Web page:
Police football tactics gaining support as arrest numbers fall
16 August 2012
WEST Midlands Police’s specialist football unit is warmed-up for the new season kick-off this weekend – and confident its tactics will prove popular with fans and help further cut match-day trouble.
There’s been no pre-season break for the team’s officers as work continues behind the scenes with the region’s six professional clubs to fine tune policing strategy and gather intelligence on problem supporters.
Last season there were less than 250 arrests of Aston Villa, Wolves, West Brom, Birmingham, Coventry and Walsall supporters collectively at all matches both home and away – down from 344 during the previous campaign.
And there were only 82 ‘home club’ arrests in total at their West Midlands grounds last season – just a tiny fraction of the 2,000,000-plus combined attendances.
Superintendent Steve Graham says the falling arrest numbers have coincided with a sea-change in the way the force polices football events and closer working relations with supporter groups.
He said: “In the past there has perhaps been a default position of adopting a public order style approach to policing football matches – which I guess stems from the darker days of football hooliganism.
“Last season, though, we really focused on delivering a friendly, engaging and reassuring police presence which allows genuine football supporters to enjoy their day out watching matches.
“All officers are encouraged to engage positively with fans. Our policing style is based on the skills officers display every day in communities; just because we’re interacting with football fans doesn’t suddenly mean we should adopt a public order policing approach.
“The vast majority of people attending matches are there to enjoy the opportunity of supporting their team. There may be a few who wish to display their ‘support’ through anti-social or criminal activity – but it’s important we don’t allow the approach that we would use for the anti-social group to cause us to treat the overwhelming majority in any way other than we would do in our everyday policing.”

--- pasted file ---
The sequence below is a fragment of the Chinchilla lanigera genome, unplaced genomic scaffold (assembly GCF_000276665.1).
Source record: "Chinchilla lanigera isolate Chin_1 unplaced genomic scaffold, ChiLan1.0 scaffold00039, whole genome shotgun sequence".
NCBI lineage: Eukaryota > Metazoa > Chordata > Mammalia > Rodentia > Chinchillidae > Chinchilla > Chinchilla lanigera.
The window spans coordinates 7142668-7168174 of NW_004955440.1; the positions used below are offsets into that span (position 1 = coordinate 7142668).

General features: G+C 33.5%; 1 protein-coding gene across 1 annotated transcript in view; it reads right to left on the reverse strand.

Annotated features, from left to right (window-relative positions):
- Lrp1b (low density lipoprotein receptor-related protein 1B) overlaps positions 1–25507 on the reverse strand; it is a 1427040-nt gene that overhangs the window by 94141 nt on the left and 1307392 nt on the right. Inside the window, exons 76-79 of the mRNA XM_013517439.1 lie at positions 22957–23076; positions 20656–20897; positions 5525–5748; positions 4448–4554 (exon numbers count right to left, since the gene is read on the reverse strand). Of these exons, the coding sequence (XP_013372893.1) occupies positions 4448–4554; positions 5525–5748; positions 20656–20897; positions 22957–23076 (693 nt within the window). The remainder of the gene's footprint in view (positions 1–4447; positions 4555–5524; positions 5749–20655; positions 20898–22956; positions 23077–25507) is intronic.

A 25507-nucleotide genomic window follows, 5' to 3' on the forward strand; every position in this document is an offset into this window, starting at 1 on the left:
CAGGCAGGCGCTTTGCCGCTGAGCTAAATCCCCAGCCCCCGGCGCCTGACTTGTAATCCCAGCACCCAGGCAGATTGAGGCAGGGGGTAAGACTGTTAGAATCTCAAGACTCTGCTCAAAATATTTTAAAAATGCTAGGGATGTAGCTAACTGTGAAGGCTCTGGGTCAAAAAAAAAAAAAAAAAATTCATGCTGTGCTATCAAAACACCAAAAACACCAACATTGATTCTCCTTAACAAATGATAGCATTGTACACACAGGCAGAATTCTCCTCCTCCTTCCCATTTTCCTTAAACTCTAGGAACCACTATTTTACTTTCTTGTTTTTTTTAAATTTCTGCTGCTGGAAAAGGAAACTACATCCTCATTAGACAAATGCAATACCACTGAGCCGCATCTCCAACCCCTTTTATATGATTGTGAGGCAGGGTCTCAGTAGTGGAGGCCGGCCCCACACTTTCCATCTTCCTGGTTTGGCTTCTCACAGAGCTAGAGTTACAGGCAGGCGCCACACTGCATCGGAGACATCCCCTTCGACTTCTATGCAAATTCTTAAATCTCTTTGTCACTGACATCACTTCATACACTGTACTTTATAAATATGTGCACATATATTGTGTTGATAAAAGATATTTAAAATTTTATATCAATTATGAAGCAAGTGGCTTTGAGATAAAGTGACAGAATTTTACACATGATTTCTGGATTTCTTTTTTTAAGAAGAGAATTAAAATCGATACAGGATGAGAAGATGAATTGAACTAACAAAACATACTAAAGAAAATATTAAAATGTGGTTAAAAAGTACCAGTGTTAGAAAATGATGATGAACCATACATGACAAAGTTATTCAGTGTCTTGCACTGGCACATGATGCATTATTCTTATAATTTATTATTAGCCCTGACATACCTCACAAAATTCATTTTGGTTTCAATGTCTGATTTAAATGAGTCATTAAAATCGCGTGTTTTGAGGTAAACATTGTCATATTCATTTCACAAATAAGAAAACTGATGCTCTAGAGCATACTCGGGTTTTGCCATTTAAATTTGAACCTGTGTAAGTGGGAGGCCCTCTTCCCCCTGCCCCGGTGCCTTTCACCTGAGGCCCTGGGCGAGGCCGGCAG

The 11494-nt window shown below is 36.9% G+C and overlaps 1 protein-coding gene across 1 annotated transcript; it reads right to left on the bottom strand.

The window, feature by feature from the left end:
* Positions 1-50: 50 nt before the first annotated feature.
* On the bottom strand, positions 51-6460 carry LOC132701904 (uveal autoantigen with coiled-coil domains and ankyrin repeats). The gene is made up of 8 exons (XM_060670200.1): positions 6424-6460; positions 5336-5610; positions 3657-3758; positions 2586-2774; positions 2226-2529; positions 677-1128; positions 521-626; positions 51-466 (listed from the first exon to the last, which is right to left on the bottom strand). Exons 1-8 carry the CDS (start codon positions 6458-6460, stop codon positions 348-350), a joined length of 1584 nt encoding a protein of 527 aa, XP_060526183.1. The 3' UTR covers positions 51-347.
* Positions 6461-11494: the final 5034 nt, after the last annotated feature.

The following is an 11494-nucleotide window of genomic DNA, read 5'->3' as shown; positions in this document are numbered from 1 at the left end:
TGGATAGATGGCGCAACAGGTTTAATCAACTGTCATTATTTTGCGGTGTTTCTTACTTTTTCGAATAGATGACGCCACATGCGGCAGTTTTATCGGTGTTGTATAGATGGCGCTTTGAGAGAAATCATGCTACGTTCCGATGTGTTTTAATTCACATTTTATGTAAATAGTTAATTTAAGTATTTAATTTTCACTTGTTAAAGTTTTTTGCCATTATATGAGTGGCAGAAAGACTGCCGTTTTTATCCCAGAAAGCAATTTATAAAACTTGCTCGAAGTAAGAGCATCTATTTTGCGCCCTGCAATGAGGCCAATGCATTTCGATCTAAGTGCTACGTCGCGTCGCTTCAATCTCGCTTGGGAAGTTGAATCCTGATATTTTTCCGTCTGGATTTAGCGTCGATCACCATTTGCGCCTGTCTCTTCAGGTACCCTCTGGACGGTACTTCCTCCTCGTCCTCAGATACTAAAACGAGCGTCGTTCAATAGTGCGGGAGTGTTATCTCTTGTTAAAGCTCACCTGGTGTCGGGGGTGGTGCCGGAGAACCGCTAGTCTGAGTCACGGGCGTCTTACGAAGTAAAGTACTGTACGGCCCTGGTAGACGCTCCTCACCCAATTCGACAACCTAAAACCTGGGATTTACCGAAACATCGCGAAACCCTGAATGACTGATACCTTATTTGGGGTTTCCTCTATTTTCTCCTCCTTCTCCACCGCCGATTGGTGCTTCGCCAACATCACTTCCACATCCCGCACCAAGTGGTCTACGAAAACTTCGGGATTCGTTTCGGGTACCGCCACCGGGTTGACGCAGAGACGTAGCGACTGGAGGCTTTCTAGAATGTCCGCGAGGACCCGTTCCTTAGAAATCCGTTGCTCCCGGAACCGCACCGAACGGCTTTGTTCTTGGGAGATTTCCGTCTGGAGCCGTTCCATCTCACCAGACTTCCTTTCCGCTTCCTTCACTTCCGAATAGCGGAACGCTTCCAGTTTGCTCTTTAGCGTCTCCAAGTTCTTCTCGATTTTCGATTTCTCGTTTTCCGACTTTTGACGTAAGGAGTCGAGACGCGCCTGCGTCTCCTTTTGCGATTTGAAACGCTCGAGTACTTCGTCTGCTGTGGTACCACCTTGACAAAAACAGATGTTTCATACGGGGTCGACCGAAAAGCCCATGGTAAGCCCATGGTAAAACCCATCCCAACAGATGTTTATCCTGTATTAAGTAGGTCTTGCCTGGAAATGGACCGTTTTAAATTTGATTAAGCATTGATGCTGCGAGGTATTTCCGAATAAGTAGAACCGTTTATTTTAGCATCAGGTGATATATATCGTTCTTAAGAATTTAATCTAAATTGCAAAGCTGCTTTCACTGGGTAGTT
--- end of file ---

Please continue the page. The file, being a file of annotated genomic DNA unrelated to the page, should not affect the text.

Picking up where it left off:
West Midlands Police’s Football Unit has officers assigned to each regional club.
Known as ‘Spotters’ – and easily recognisable in their blue and yellow jackets – they attend all games both home and away to advise fans on parking, stadium lay-out, transport to the ground or to answer any questions.
They also work closely with security staff and club officials to identify and monitor ‘risk’ supporters – and push for Football Banning Orders against anyone involved in football related crime or anti-social behaviour.
Sergeant Donna Jones from the football unit, added: “There has been a switch in policing style…but that doesn’t mean we’re soft on offenders. Football-related disorder and violence will not be tolerated and offenders will be dealt with strongly.
“There are more than 200 people in the West Midlands who are subject to Banning Orders which prevent them from attending matches or from travelling abroad to England games for up to 10 years.
“We know they work because the level of crime and disorder associated with the game has continued to fall – we’re determined that trend will continue so genuine fans can enjoy the game in a safe, friendly environment.”
Football fans can receive important match-day information on their club by following the police West Midlands Police’s ‘Spotters’ on Twitter.
They are @WMPVillaFC, @WMPBCFC, @WMPCovFC, @WMPWalsallFC , @WMPAlbionFC and @WMPWolvesFC.
Click here to join our facebook page
Wolverhampton's Policing Plan
Click here to see all the Wolverhampton Police Twitter feeds
Click here for info on how to register your property
Find out how to avoid becoming a victim of vehicle crime
How do you rate your local police? Share your thoughts here.
Find out about crime levels in your neighbourhood
- police.uk (external site)